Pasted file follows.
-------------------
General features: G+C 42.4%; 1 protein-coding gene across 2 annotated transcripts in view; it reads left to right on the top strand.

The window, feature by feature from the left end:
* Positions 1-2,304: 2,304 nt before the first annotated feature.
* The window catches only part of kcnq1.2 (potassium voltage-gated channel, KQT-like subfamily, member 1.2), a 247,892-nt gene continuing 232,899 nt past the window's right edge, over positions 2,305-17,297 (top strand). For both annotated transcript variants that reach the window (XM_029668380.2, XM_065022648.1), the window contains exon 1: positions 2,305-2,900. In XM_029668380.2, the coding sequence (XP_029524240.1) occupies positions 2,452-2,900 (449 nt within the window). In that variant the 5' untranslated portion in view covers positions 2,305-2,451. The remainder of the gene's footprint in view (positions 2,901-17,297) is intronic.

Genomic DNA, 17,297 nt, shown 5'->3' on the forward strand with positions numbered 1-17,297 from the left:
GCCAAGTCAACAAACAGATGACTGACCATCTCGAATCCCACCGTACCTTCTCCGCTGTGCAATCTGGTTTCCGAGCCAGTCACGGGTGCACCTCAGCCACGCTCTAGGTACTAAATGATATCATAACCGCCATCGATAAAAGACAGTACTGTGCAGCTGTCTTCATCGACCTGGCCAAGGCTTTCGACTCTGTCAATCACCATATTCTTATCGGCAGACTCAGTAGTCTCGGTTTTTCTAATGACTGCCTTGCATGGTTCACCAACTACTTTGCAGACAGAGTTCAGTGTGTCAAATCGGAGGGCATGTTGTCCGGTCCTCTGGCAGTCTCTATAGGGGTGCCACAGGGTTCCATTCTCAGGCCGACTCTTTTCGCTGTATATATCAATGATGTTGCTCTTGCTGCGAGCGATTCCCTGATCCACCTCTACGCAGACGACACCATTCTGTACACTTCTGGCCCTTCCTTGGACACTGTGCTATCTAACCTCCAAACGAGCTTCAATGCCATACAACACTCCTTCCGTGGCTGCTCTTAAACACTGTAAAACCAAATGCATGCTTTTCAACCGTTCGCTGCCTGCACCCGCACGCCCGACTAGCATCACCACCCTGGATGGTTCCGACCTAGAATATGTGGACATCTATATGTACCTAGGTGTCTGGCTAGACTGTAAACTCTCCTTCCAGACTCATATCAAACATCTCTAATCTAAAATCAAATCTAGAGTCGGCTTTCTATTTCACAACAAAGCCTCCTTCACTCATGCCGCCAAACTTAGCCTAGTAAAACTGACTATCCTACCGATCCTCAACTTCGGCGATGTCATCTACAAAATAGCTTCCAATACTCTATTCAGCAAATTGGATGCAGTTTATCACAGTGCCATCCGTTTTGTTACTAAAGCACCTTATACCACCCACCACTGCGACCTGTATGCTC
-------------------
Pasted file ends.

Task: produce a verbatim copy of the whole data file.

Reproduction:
General features: G+C 42.4%; 1 protein-coding gene across 2 annotated transcripts in view; it reads left to right on the top strand.

The window, feature by feature from the left end:
* Positions 1-2,304: 2,304 nt before the first annotated feature.
* The window catches only part of kcnq1.2 (potassium voltage-gated channel, KQT-like subfamily, member 1.2), a 247,892-nt gene continuing 232,899 nt past the window's right edge, over positions 2,305-17,297 (top strand). For both annotated transcript variants that reach the window (XM_029668380.2, XM_065022648.1), the window contains exon 1: positions 2,305-2,900. In XM_029668380.2, the coding sequence (XP_029524240.1) occupies positions 2,452-2,900 (449 nt within the window). In that variant the 5' untranslated portion in view covers positions 2,305-2,451. The remainder of the gene's footprint in view (positions 2,901-17,297) is intronic.

Genomic DNA, 17,297 nt, shown 5'->3' on the forward strand with positions numbered 1-17,297 from the left:
GCCAAGTCAACAAACAGATGACTGACCATCTCGAATCCCACCGTACCTTCTCCGCTGTGCAATCTGGTTTCCGAGCCAGTCACGGGTGCACCTCAGCCACGCTCTAGGTACTAAATGATATCATAACCGCCATCGATAAAAGACAGTACTGTGCAGCTGTCTTCATCGACCTGGCCAAGGCTTTCGACTCTGTCAATCACCATATTCTTATCGGCAGACTCAGTAGTCTCGGTTTTTCTAATGACTGCCTTGCATGGTTCACCAACTACTTTGCAGACAGAGTTCAGTGTGTCAAATCGGAGGGCATGTTGTCCGGTCCTCTGGCAGTCTCTATAGGGGTGCCACAGGGTTCCATTCTCAGGCCGACTCTTTTCGCTGTATATATCAATGATGTTGCTCTTGCTGCGAGCGATTCCCTGATCCACCTCTACGCAGACGACACCATTCTGTACACTTCTGGCCCTTCCTTGGACACTGTGCTATCTAACCTCCAAACGAGCTTCAATGCCATACAACACTCCTTCCGTGGCTGCTCTTAAACACTGTAAAACCAAATGCATGCTTTTCAACCGTTCGCTGCCTGCACCCGCACGCCCGACTAGCATCACCACCCTGGATGGTTCCGACCTAGAATATGTGGACATCTATATGTACCTAGGTGTCTGGCTAGACTGTAAACTCTCCTTCCAGACTCATATCAAACATCTCTAATCTAAAATCAAATCTAGAGTCGGCTTTCTATTTCACAACAAAGCCTCCTTCACTCATGCCGCCAAACTTAGCCTAGTAAAACTGACTATCCTACCGATCCTCAACTTCGGCGATGTCATCTACAAAATAGCTTCCAATACTCTATTCAGCAAATTGGATGCAGTTTATCACAGTGCCATCCGTTTTGTTACTAAAGCACCTTATACCACCCACCACTGCGACCTGTATGCTC